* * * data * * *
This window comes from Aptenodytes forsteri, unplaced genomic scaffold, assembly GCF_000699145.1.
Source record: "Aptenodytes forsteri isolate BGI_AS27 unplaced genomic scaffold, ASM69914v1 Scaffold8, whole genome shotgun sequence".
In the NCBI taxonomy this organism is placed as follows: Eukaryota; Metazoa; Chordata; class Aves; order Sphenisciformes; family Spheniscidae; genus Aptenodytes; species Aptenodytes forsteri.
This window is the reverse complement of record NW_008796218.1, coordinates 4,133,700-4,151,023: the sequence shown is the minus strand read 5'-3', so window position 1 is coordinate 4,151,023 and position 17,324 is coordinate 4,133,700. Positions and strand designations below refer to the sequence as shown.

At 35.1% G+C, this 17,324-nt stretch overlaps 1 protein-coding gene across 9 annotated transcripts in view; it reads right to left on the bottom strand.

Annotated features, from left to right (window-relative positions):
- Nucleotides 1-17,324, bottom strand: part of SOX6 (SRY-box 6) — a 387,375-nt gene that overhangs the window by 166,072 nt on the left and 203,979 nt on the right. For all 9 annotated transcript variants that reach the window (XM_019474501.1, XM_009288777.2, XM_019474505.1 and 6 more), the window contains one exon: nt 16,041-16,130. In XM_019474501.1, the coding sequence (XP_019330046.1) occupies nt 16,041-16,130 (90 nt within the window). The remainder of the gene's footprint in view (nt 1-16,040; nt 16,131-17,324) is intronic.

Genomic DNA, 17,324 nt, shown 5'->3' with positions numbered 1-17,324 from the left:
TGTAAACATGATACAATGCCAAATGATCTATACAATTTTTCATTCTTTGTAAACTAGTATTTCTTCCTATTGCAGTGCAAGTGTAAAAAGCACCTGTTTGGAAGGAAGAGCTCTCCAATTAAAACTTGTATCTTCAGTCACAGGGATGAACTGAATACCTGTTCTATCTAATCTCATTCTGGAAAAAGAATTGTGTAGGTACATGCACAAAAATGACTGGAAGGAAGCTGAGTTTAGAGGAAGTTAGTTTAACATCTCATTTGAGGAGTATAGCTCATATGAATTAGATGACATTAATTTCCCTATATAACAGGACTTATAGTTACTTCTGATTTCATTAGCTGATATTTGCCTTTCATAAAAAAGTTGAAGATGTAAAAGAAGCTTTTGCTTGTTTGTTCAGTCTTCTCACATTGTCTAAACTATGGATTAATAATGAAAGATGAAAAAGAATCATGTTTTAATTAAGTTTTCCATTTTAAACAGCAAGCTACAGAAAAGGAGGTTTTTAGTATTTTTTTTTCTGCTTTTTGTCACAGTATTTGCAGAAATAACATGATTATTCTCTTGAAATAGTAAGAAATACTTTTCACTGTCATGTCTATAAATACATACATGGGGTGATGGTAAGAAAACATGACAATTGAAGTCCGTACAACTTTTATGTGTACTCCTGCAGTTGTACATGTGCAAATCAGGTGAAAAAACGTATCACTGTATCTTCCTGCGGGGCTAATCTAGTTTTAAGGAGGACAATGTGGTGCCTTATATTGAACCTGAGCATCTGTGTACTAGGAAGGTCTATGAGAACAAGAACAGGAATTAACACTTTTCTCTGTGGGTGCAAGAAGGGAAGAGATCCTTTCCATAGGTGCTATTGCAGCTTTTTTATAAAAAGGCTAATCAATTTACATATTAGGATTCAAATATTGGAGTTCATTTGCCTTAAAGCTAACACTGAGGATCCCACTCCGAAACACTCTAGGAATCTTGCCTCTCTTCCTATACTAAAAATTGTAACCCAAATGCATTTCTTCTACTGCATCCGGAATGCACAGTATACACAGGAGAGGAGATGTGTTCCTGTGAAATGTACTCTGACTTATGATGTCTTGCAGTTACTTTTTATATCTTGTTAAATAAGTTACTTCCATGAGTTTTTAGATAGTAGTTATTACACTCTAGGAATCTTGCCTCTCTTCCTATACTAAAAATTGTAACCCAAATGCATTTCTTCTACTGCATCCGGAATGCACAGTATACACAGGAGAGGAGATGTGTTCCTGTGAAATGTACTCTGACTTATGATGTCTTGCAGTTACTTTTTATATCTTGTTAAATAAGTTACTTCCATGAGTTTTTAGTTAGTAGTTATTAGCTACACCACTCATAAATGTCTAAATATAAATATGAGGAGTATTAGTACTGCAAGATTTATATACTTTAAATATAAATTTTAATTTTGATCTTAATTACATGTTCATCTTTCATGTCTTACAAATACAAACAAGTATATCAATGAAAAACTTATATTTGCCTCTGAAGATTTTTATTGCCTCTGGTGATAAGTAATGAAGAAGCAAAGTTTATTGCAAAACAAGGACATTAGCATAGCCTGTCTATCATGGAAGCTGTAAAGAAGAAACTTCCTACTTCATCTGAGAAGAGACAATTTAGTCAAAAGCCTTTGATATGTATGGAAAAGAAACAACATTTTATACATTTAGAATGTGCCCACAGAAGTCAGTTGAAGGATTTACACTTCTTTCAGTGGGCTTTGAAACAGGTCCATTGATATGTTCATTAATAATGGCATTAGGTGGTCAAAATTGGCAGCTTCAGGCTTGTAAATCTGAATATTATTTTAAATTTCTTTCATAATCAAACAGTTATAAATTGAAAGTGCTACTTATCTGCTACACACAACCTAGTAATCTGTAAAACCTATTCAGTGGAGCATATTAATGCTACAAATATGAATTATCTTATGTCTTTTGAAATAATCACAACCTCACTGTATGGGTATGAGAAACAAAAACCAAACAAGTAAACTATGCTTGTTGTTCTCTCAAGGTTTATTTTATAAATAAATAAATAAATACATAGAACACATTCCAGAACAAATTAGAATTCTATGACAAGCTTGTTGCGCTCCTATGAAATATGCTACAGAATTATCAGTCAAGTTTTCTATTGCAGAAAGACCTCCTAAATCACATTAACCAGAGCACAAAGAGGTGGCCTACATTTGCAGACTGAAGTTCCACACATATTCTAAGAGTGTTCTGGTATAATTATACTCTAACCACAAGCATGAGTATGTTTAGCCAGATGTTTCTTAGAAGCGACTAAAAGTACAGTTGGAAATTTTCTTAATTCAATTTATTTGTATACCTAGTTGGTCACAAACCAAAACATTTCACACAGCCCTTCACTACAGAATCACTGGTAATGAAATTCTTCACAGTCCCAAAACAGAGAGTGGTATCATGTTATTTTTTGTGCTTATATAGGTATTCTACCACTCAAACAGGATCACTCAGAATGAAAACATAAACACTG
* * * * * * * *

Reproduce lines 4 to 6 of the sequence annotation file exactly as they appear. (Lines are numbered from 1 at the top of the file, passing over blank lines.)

This window is the reverse complement of record NW_008796218.1, coordinates 4,133,700-4,151,023: the sequence shown is the minus strand read 5'-3', so window position 1 is coordinate 4,151,023 and position 17,324 is coordinate 4,133,700. Positions and strand designations below refer to the sequence as shown.

At 35.1% G+C, this 17,324-nt stretch overlaps 1 protein-coding gene across 9 annotated transcripts in view; it reads right to left on the bottom strand.

Annotated features, from left to right (window-relative positions):